From a large metropolitan teaching hospital to a rural medical center with less than 100 beds, it is clear that resources can vary greatly between patient care facilities. Small hospitals often face extra challenging circumstances, including limited workforce, physician shortages and decreased available funding to make infrastructure and equipment improvements. Yet despite these challenges, according to the American Hospital Association, 51 million Americans still rely on small, rural hospitals for their care.  What are some things small hospitals can do to ensure delivery of vital services on a modest budget?


Let’s look at the ways that the availability of portable suction can help small hospitals meet that goal.


Where in-wall suction is not available


Smaller or older hospitals may not have in-wall suction in every patient room or may only have it in certain sections of the hospital. The cost of installing wall suction may be too great for a smaller hospital to afford. However, if a patient goes into cardiac or respiratory arrest at a bedside that is not equipped with in-wall suction,it is still necessary to maintain a clear airway. With a portable suction machine, this essential task can be accomplished.


Additionally if a visitor or staff member codes outside of a patient care area, a portable suction machine can easily be transported to their location, thereby creating an extra level of patient safety.


When extra patient care areas are needed


Should an external disaster occur in the community, the local hospital will likely experience a patient surge and may not have enough beds to accommodate the influx. As a result, makeshift patient care areas may need to be created, and even small hospitals should keep a supply of extra equipment to do this. In addition to extra cots, IV pumps and oxygen cylinders, portable suction machines would be necessary.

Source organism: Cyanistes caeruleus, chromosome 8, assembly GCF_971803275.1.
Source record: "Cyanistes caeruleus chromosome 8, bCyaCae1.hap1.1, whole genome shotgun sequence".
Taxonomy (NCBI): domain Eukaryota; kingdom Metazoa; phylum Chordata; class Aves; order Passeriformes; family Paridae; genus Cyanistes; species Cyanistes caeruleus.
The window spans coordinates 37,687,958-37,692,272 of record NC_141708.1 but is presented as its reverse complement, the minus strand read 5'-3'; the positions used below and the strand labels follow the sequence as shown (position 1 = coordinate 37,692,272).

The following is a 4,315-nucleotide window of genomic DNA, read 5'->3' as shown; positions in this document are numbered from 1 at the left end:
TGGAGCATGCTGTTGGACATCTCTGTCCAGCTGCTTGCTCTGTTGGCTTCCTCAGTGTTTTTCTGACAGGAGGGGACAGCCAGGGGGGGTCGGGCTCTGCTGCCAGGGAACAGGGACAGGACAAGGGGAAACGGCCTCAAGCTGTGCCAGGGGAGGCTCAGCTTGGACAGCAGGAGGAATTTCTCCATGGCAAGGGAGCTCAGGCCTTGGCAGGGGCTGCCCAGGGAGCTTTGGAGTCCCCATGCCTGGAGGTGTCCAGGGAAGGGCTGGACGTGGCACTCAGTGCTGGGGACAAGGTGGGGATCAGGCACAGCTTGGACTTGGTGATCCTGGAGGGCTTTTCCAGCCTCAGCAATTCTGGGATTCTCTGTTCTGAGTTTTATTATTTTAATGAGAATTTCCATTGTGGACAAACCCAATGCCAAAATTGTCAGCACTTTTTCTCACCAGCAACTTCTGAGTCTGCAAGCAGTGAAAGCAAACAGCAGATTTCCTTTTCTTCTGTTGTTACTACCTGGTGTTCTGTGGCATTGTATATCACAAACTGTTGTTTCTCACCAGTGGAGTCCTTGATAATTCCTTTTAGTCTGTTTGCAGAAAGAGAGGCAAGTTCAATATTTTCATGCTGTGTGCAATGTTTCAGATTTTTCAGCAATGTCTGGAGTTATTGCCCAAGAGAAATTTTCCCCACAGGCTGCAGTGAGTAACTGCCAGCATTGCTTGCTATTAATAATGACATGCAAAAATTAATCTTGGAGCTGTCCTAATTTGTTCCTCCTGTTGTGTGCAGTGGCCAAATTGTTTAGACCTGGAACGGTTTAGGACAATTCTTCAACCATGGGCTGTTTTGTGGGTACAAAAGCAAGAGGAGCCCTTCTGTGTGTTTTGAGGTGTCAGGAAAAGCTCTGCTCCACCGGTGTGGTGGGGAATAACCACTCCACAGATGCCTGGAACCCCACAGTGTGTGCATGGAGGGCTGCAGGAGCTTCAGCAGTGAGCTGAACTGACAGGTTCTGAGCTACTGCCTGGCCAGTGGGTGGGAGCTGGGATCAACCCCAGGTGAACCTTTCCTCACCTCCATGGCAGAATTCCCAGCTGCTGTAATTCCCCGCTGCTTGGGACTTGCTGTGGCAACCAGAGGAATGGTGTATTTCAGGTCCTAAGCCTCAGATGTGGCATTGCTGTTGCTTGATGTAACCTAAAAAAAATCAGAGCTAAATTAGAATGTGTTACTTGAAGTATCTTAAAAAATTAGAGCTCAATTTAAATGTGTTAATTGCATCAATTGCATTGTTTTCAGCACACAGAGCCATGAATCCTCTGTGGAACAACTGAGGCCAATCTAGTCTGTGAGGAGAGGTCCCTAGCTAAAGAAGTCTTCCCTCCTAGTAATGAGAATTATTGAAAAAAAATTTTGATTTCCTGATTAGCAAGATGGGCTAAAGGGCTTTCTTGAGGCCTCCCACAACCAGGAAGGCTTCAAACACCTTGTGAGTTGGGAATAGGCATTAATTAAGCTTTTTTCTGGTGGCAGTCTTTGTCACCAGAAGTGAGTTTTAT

In the event that the disaster results in significant injuries, a small hospital may have to temporarily treat patients of a higher acuity until they can be transported. There may be more ventilated patients or those with traumatic injuries than typically seen in their average daily census. In these cases, extra portable suction machines would be life-saving.


In situations of power loss or evacuation


If an internal or external disaster caused the hospital to lose power, a supply of manual or battery-powered equipment would be necessary to continue to provide patient care. Battery-powered portable suction machines would be needed to help clear the airways of intubated patients and those at risk for aspiration. Some suction machines have an AC/DC charged battery backup, while others run solely on alkaline batteries and can provide needed suction for hours. If the power outage necessitated an evacuation, portable suction devices would help keep patients safe during the process.


During an evacuation, it takes time to arrange transport for all hospital patients, so often an alternate care area needs to be created to care for patients in the interim. Portable equipment would aid in the setup of patient bedsides at such a location. Be certain that the suction device that you count on for this purpose can be adjusted fully to accommodate adults, neonates and children.

With limited resources, small hospitals need to make smart decisions on how to allocate their funds while  continuing to provide patient care. Portable suction machines provide a cost-effective method to protect the airways of their most critical patients.